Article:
Monopoly, oligopoly, monopolistic competition

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Texas Tech High ECON Chapter 9 Lesson 4 sectn 2 Monopoly, oligopoly, monopolistic competition

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Monopoly, oligopoly, monopolistic competition

  1. 1. four FOUR four FOUR four FOUR four FOUR fourFOUR four FOUR four FOUR four FOUR four FOURfour FOUR four FOUR four FOUR four FOUR fourFOUR four FOUR four FOUR four FOUR four FOURfour FOUR four FOUR four FOUR four FOUR fouNINE nine NINE nine NINE nine NINE nine NINE ninenine NINE nine NINE nine NINE nine NINE nine NINEnine NINE nine NINE nine NINE nine NINE nine nineNINE nine NINE nine NINE nine NINE nine NINE nintwo TWO two TWO two TWO two TWO two TWOtwo TWO two TWO two TWO two TWO two TWOtwo TWO two TWO two TWO two TWO two TWOtwo TWO two TWO two TWO two TWO two TWOLESSONChapterSectionpage152
  2. 2. In this section we’ll belooking at advertising’smajor role in 2 types ofmarket structures.
  3. 3. Perfect Competitionis a ______ structureIt has many______________ , & nosingle __________can affect prices.marketbuyers & sellersbuyer/seller
  4. 4. In the U.S.Most industries represent some form ofIMPERFECT COMPETITION3 types of IMPERFECT MKT STRUCTURESMonopoly / Oligopoly / Monopolistic Competition
  5. 5. The most extreme form ofIMPERFECT COMPETITIONA Pure MonopolyOne seller controls the supply of thegood/service & thus determines the price.EX: ?Some local utility companiesFew suchmarkets existin the world
  6. 6. So a monopolyis a market situation in which a single suppliermakes up an entire industry for a good/servicewith no close substitutes.NEXT: characteristics of a monopoly
  7. 7. 1 A SINGLE SELLER2 NO SUBSTITUTES3 NO ENTRY4 Almost Complete MKT Price ControlCharacteristics of a Monopoly
  8. 8. 3. NO ENTRYMonopolist is protected byobstacles to competitionpreventing others fromentering the market.
  9. 9. 4. Almost Complete MKT Price ControlBy controlling the availablesupply, the monopolist cancontrol the market price.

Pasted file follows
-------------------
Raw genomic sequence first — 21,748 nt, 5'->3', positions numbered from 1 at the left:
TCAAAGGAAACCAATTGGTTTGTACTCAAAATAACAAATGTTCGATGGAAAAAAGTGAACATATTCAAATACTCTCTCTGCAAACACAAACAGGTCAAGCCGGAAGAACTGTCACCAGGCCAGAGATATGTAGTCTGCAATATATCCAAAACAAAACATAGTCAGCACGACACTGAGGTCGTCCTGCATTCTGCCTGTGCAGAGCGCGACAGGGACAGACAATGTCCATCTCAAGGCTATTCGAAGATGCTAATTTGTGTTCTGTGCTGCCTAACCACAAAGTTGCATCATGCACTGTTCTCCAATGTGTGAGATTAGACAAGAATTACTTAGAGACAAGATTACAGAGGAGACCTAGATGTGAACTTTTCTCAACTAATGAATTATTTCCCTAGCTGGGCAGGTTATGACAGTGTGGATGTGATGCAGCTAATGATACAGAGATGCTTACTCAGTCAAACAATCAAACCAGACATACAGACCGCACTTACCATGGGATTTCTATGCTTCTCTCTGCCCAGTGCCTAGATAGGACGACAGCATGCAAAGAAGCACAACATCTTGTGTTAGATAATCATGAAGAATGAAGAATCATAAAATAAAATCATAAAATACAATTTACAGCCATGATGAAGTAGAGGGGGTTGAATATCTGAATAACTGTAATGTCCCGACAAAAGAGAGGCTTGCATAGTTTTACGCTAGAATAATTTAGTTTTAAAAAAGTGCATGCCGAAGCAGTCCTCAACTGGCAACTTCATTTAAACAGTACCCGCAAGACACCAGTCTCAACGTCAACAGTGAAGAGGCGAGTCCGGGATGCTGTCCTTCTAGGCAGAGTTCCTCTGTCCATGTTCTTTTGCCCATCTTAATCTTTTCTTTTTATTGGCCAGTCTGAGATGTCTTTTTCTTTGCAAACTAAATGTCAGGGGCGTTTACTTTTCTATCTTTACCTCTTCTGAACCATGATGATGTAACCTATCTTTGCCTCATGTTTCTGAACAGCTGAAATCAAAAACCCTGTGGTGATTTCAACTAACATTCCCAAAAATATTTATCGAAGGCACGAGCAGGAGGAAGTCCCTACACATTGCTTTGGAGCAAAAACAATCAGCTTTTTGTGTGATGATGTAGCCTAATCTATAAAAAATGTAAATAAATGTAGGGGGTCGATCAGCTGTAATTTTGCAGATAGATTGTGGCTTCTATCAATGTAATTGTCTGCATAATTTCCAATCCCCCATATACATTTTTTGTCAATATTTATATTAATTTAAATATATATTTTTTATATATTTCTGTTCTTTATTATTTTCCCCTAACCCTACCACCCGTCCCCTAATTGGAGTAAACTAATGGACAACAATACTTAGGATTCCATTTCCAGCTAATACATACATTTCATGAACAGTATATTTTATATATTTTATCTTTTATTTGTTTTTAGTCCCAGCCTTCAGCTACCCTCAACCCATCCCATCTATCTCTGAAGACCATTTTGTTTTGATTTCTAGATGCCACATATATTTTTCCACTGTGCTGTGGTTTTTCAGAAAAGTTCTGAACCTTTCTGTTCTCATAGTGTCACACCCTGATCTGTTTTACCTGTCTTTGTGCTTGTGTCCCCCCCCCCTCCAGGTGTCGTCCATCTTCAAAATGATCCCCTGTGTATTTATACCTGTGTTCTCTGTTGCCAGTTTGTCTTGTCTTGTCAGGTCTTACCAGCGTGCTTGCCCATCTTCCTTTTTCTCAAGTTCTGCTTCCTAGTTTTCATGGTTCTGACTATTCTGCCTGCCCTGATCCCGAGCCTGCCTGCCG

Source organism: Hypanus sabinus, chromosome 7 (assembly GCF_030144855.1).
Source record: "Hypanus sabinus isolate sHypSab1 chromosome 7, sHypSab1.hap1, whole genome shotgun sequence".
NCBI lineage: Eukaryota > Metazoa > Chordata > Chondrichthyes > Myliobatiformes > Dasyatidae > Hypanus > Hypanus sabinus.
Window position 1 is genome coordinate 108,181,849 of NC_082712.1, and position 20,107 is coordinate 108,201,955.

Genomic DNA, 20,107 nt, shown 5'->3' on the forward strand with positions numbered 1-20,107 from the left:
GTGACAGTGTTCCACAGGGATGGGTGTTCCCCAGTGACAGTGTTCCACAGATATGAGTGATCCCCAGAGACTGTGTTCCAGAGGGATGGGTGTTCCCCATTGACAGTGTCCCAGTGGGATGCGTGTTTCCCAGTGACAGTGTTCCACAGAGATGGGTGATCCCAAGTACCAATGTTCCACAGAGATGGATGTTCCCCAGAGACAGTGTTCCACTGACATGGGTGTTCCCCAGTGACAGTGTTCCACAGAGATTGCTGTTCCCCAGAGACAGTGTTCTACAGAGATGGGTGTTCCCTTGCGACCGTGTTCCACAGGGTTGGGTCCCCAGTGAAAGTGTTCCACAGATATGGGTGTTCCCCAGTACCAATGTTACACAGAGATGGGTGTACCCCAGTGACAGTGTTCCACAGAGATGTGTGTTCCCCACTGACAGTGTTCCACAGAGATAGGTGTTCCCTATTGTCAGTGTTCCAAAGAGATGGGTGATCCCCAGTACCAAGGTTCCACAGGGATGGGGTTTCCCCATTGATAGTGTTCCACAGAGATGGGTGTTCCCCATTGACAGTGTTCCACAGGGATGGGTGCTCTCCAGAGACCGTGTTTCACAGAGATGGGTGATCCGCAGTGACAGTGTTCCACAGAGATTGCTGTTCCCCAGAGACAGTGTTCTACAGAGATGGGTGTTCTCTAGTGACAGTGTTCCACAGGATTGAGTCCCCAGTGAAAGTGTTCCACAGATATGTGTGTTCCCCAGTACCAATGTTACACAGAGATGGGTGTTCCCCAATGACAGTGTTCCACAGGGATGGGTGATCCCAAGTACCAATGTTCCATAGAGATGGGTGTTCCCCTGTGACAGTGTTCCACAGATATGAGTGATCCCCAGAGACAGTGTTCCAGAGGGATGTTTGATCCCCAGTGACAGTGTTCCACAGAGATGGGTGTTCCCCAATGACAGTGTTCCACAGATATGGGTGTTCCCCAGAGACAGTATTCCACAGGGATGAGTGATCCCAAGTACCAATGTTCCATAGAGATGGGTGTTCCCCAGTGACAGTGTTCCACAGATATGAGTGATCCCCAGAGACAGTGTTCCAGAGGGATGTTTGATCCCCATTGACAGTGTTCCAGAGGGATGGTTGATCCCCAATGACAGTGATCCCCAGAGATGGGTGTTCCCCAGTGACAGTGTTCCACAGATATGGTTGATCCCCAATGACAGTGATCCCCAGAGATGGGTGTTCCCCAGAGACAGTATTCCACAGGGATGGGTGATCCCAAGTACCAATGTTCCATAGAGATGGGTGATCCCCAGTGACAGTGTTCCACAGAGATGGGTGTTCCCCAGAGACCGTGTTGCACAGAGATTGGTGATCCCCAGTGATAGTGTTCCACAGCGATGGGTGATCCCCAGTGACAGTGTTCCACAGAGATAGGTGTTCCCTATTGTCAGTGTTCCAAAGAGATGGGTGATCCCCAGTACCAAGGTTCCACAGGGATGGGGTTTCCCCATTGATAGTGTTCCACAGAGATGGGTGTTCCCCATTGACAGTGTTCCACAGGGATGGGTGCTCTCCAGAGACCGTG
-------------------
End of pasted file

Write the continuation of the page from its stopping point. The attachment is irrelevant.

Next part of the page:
10. 10. BARRIERSTOENTRYIF a monopoly ismaking all the profitsin a particular industry,why don’t others jumpin to get a share?OBSTACLES to COMPETITIONthat prevent othersfrom entering a market
  11. 11. BARRIERS TO ENTRYLEGALEXAMPLE:Somestatelawspreventacompetingelectric,gasorwatercompanyfromoperatingsomewherewhereapublicutilitycompanyalreadyprovidesservice.FEAR of WASTEFUL DUPLICATIONE X A M P L E :3watercompaniestryingtolaywatermainsalongstreets
  12. 12. Another BARRIER of ENTRYCOST OF GETTING STARTEDOR Excessive Money Capital CostsE X A M P L E : CAR & STEEL INDUSTRIESBIGinitalinvestment– costof equipment= HUGE startup costs keep companiesfrom entering some industries.Owning essential raw materials is also abarrier of entry. EXAMPLE:TheDeBeersCompany
  13. 13. 4 Types of Pure MonopoliesDistinction iswhytheyexist1.Natural2.Geographic3.Technological4.Government
  14. 14. IN THE PAST,they thought having 1 company providing apublic good or service was + efficient, ornatural.SOGov. granted exclusive rights toNATURAL MONOPOLIES= providers of such things as utilities,AND ???
  15. 15. Busservice,& cable TV.Thesize,orscale.ofmostnaturalmonopoliesgavethemECONOMIES OF SCALEBIG
  16. 16. ECONOMIES OF SCALELOW PRODUCTION COSTSLarge Output
  17. 17. GEOGRAPHIC MONOPOLYEXAMPLE: Store in remote Alaskan VillageNOBODYinterested
  18. 18. MAIL-ORDER, INTERNET & CATALOGUESPutting a dent in the number of Geographic Monopolies
  19. 19. INVENTIONSTECHNOLOGICAL MONOPOLY
  20. 20. PATENTTO MAKE, USE, or SELL an invention for a set number of yearsExclusive Right
  21. 21. Exclusive RightTo SELL, PUBLISH, orREPRODUCE creative worksfor a set number of years
  22. 22. GOVERNMENT MONOPOLYSIMILAR TO Natural, Geographic, or Technological Monopoly?S I M I L A R TO N a t u ra l , M o n o p o l yThedifferenceisthatthegovernmentitself holdsthemonopolyEXAMPLES?
  23. 23. CONSTRUCTION & MAINTENANCE
  24. 24. ByLOCAL,STATE&NATIONALGOVERNMENTS
  25. 25. BUTjusthowimportantaremonopoliesTODAY?MOREorLESSthaninthePAST?Monopolies are FARLESS importanttoday!BUT why isthat?
  26. 26. GEOGRAPHIC MONOPOLIESare losing out toMail-order businesses &E-commerce
  27. 27. NATURAL MONOPOLIESare beingbroken upbyTechnology & Government Deregulation
  28. 28. TECHNOLOGICAL MONOPOLIESRARELYlastlongerthan thePATENTIF even that long.Why?NEW PATENTS for products with SLIGHT VARIATIONSEXAMPLE: Early 1980’s MICROCOMPUTER REVOLUTION.Companies made changes to products & added features to get patents